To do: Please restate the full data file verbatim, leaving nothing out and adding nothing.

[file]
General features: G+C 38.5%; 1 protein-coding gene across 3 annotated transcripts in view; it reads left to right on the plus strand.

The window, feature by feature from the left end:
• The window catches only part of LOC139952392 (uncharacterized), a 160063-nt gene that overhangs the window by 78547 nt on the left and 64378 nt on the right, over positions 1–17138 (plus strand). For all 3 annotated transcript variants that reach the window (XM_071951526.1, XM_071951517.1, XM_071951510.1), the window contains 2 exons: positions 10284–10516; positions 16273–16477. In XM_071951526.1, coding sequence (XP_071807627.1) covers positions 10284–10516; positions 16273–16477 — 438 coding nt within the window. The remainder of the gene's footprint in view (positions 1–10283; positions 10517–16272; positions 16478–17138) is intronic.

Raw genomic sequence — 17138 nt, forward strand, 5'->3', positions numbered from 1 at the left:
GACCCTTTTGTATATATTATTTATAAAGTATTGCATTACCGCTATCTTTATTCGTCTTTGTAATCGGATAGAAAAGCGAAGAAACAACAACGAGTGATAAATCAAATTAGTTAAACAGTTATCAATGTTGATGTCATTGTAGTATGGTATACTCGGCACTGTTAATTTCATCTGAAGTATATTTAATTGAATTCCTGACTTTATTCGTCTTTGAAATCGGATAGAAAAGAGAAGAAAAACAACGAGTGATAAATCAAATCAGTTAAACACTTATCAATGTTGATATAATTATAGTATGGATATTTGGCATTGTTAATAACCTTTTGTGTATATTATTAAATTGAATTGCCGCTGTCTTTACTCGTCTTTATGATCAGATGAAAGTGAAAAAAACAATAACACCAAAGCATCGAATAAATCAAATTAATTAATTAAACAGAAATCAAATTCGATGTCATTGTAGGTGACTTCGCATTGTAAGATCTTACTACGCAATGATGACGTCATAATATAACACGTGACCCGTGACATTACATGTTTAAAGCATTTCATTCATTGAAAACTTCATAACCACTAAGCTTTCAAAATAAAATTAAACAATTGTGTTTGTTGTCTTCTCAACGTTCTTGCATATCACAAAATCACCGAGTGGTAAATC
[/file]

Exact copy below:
General features: G+C 38.5%; 1 protein-coding gene across 3 annotated transcripts in view; it reads left to right on the plus strand.

The window, feature by feature from the left end:
• The window catches only part of LOC139952392 (uncharacterized), a 160063-nt gene that overhangs the window by 78547 nt on the left and 64378 nt on the right, over positions 1–17138 (plus strand). For all 3 annotated transcript variants that reach the window (XM_071951526.1, XM_071951517.1, XM_071951510.1), the window contains 2 exons: positions 10284–10516; positions 16273–16477. In XM_071951526.1, coding sequence (XP_071807627.1) covers positions 10284–10516; positions 16273–16477 — 438 coding nt within the window. The remainder of the gene's footprint in view (positions 1–10283; positions 10517–16272; positions 16478–17138) is intronic.

Raw genomic sequence — 17138 nt, forward strand, 5'->3', positions numbered from 1 at the left:
GACCCTTTTGTATATATTATTTATAAAGTATTGCATTACCGCTATCTTTATTCGTCTTTGTAATCGGATAGAAAAGCGAAGAAACAACAACGAGTGATAAATCAAATTAGTTAAACAGTTATCAATGTTGATGTCATTGTAGTATGGTATACTCGGCACTGTTAATTTCATCTGAAGTATATTTAATTGAATTCCTGACTTTATTCGTCTTTGAAATCGGATAGAAAAGAGAAGAAAAACAACGAGTGATAAATCAAATCAGTTAAACACTTATCAATGTTGATATAATTATAGTATGGATATTTGGCATTGTTAATAACCTTTTGTGTATATTATTAAATTGAATTGCCGCTGTCTTTACTCGTCTTTATGATCAGATGAAAGTGAAAAAAACAATAACACCAAAGCATCGAATAAATCAAATTAATTAATTAAACAGAAATCAAATTCGATGTCATTGTAGGTGACTTCGCATTGTAAGATCTTACTACGCAATGATGACGTCATAATATAACACGTGACCCGTGACATTACATGTTTAAAGCATTTCATTCATTGAAAACTTCATAACCACTAAGCTTTCAAAATAAAATTAAACAATTGTGTTTGTTGTCTTCTCAACGTTCTTGCATATCACAAAATCACCGAGTGGTAAATC